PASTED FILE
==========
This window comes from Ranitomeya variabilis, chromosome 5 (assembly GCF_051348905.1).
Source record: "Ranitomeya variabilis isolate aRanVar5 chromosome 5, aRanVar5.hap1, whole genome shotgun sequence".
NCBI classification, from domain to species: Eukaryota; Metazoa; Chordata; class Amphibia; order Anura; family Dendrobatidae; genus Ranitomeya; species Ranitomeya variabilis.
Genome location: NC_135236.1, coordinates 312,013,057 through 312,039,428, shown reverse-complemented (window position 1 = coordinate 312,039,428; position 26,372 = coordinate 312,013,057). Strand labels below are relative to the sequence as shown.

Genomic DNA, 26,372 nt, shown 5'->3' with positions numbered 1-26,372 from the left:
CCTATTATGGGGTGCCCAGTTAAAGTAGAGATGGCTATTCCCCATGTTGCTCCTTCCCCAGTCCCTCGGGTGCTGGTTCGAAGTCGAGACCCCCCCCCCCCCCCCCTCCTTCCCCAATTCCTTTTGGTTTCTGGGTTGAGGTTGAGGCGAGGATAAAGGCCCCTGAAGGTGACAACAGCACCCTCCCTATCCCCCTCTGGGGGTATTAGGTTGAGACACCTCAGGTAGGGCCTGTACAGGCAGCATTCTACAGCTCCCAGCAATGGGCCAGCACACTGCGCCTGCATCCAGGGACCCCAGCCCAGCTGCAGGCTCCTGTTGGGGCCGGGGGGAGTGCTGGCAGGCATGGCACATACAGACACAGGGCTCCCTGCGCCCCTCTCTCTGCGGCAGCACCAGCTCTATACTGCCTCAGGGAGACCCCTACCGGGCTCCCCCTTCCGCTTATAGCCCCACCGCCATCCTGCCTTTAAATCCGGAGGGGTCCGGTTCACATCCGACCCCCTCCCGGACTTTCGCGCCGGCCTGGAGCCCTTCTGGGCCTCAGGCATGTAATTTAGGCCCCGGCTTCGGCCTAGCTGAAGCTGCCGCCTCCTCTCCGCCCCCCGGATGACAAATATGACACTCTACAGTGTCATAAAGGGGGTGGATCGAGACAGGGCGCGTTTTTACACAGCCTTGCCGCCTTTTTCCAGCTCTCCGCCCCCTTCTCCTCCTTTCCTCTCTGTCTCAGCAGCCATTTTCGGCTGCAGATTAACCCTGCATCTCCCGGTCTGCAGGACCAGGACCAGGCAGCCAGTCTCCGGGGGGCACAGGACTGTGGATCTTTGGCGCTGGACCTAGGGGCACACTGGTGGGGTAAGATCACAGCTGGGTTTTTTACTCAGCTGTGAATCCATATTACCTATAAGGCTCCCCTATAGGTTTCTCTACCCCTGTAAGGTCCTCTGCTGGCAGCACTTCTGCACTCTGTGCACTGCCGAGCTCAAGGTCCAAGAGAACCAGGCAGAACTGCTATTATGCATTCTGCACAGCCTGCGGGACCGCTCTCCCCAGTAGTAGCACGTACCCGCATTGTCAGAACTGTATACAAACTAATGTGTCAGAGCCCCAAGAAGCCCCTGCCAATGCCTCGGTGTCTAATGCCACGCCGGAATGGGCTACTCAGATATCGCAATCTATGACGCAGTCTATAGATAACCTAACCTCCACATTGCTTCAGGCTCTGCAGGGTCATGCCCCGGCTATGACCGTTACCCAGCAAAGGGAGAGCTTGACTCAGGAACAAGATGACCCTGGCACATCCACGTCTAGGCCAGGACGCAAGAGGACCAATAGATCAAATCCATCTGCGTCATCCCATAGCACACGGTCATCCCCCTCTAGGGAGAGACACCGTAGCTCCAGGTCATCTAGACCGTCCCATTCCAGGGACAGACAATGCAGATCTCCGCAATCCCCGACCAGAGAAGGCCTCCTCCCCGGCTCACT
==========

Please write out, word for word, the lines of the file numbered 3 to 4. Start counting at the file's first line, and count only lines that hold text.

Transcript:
NCBI classification, from domain to species: Eukaryota; Metazoa; Chordata; class Amphibia; order Anura; family Dendrobatidae; genus Ranitomeya; species Ranitomeya variabilis.
Genome location: NC_135236.1, coordinates 312,013,057 through 312,039,428, shown reverse-complemented (window position 1 = coordinate 312,039,428; position 26,372 = coordinate 312,013,057). Strand labels below are relative to the sequence as shown.